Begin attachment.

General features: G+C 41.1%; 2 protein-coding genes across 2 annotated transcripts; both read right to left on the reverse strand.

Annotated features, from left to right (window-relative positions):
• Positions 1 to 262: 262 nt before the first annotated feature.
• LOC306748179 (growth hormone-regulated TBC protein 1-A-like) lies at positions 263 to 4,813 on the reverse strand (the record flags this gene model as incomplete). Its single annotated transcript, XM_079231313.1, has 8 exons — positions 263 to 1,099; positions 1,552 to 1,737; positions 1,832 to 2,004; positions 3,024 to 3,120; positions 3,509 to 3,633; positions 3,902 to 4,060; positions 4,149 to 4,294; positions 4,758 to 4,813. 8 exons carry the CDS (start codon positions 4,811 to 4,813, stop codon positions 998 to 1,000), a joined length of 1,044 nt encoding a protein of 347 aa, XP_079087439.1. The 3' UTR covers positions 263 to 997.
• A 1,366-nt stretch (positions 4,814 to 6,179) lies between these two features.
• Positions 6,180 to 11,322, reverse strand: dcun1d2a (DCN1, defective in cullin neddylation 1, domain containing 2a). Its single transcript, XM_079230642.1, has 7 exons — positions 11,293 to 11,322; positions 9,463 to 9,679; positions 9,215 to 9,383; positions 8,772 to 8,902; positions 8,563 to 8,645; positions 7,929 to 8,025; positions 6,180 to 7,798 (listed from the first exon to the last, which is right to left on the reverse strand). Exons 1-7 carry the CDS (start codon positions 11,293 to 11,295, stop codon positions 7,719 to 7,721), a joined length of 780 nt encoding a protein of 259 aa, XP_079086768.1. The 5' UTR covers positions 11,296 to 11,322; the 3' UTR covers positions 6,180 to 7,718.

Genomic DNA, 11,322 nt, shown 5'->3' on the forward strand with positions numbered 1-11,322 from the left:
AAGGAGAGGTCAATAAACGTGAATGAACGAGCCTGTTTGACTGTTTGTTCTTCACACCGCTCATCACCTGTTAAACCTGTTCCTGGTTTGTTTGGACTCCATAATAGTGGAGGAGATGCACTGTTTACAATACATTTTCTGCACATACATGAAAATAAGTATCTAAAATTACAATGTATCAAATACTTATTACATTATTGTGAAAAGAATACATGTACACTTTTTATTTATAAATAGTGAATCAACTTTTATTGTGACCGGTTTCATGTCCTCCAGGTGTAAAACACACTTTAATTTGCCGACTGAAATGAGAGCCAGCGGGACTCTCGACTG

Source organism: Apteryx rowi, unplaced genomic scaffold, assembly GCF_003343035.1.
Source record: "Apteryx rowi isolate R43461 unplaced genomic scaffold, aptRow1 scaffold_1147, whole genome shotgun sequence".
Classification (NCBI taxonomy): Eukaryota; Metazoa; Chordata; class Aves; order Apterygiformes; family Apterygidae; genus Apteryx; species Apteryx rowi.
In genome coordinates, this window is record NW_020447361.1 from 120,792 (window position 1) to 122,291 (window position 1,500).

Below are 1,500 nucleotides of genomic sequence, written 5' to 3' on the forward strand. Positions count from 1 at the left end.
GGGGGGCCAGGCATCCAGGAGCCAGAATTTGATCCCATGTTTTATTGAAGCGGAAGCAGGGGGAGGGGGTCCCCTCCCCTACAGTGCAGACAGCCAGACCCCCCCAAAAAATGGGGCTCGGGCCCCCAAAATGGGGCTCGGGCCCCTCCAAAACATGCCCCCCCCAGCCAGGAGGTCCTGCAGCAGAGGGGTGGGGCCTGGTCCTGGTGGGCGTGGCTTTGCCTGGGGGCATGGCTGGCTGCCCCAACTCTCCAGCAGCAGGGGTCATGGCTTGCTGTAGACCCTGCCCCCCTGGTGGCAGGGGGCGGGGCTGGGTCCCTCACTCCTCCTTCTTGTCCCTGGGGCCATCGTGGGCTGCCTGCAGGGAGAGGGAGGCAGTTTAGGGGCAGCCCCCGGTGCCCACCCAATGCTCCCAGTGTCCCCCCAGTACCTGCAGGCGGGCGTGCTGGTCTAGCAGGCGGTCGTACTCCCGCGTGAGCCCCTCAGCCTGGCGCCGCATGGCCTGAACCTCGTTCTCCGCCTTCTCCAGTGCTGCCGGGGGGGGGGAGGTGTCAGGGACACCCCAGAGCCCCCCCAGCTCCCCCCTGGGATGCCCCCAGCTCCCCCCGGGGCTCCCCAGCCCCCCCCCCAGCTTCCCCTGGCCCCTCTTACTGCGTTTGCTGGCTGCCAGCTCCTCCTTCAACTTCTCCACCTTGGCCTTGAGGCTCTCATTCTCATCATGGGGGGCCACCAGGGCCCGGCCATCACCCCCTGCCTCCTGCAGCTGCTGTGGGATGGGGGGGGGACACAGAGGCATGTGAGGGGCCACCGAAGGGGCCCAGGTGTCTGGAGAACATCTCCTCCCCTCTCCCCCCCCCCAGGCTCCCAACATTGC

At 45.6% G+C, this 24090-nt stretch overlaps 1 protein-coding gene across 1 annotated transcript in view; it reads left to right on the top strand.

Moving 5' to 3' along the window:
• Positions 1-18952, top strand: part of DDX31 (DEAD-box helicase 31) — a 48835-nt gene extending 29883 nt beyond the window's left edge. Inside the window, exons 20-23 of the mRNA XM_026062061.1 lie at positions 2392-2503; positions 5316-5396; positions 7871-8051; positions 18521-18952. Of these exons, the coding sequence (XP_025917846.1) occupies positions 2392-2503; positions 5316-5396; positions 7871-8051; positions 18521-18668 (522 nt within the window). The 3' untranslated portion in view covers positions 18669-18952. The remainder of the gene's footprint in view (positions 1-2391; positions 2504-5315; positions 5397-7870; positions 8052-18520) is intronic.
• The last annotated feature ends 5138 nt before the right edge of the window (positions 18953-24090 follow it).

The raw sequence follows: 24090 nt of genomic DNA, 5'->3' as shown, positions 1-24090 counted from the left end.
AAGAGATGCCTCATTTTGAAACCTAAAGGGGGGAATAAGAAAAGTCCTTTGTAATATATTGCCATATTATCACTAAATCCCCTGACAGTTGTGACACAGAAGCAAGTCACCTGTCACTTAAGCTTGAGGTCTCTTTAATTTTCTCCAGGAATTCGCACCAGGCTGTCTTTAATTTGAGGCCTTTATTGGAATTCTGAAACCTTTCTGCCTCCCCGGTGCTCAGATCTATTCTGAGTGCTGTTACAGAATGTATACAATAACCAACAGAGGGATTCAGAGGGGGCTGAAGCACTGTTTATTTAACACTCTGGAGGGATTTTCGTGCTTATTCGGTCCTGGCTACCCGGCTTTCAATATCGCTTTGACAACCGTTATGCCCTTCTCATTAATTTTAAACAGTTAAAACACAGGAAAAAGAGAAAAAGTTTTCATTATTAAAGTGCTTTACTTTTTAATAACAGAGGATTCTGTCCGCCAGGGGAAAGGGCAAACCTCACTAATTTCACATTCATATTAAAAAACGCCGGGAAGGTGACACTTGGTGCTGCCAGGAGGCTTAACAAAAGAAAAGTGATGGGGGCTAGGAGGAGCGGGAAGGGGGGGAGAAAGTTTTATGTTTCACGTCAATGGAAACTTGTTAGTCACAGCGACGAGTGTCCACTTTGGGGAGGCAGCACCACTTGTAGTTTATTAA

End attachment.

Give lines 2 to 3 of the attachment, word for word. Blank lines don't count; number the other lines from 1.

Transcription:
Annotated features, from left to right (window-relative positions):
• Positions 1 to 262: 262 nt before the first annotated feature.